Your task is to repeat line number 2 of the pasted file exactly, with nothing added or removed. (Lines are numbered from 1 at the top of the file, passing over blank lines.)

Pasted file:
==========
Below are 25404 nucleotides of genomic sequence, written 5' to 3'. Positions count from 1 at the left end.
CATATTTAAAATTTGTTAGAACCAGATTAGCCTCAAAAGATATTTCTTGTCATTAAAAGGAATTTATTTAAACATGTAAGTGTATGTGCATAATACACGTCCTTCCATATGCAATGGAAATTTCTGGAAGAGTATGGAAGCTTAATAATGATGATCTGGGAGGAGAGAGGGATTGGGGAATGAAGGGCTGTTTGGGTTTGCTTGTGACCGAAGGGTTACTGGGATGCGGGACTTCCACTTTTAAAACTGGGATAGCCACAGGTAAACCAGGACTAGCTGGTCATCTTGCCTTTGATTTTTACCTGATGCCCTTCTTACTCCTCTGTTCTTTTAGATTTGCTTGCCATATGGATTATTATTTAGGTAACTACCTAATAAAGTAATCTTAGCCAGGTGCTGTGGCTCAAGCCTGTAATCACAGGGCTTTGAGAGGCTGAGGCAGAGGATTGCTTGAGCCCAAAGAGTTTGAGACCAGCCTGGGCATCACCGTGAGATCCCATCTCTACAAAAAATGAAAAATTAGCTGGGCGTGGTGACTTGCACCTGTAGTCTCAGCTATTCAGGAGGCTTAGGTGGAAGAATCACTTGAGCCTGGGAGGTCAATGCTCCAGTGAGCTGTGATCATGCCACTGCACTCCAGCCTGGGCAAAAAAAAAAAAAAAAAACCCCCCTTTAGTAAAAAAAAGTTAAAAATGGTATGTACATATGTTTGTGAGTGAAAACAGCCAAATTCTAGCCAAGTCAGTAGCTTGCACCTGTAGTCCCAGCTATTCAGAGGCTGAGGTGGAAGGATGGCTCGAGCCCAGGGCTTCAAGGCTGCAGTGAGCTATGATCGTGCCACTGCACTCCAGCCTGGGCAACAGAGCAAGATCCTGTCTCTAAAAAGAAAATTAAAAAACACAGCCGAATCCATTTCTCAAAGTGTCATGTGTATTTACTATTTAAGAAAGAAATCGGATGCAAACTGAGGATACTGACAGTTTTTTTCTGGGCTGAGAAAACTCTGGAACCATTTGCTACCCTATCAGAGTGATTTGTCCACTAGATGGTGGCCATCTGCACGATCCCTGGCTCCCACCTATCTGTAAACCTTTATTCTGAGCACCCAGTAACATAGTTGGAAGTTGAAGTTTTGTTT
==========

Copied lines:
CATATTTAAAATTTGTTAGAACCAGATTAGCCTCAAAAGATATTTCTTGTCATTAAAAGGAATTTATTTAAACATGTAAGTGTATGTGCATAATACACGTCCTTCCATATGCAATGGAAATTTCTGGAAGAGTATGGAAGCTTAATAATGATGATCTGGGAGGAGAGAGGGATTGGGGAATGAAGGGCTGTTTGGGTTTGCTTGTGACCGAAGGGTTACTGGGATGCGGGACTTCCACTTTTAAAACTGGGATAGCCACAGGTAAACCAGGACTAGCTGGTCATCTTGCCTTTGATTTTTACCTGATGCCCTTCTTACTCCTCTGTTCTTTTAGATTTGCTTGCCATATGGATTATTATTTAGGTAACTACCTAATAAAGTAATCTTAGCCAGGTGCTGTGGCTCAAGCCTGTAATCACAGGGCTTTGAGAGGCTGAGGCAGAGGATTGCTTGAGCCCAAAGAGTTTGAGACCAGCCTGGGCATCACCGTGAGATCCCATCTCTACAAAAAATGAAAAATTAGCTGGGCGTGGTGACTTGCACCTGTAGTCTCAGCTATTCAGGAGGCTTAGGTGGAAGAATCACTTGAGCCTGGGAGGTCAATGCTCCAGTGAGCTGTGATCATGCCACTGCACTCCAGCCTGGGCAAAAAAAAAAAAAAAAAACCCCCCTTTAGTAAAAAAAAGTTAAAAATGGTATGTACATATGTTTGTGAGTGAAAACAGCCAAATTCTAGCCAAGTCAGTAGCTTGCACCTGTAGTCCCAGCTATTCAGAGGCTGAGGTGGAAGGATGGCTCGAGCCCAGGGCTTCAAGGCTGCAGTGAGCTATGATCGTGCCACTGCACTCCAGCCTGGGCAACAGAGCAAGATCCTGTCTCTAAAAAGAAAATTAAAAAACACAGCCGAATCCATTTCTCAAAGTGTCATGTGTATTTACTATTTAAGAAAGAAATCGGATGCAAACTGAGGATACTGACAGTTTTTTTCTGGGCTGAGAAAACTCTGGAACCATTTGCTACCCTATCAGAGTGATTTGTCCACTAGATGGTGGCCATCTGCACGATCCCTGGCTCCCACCTATCTGTAAACCTTTATTCTGAGCACCCAGTAACATAGTTGGAAGTTGAAGTTTTGTTT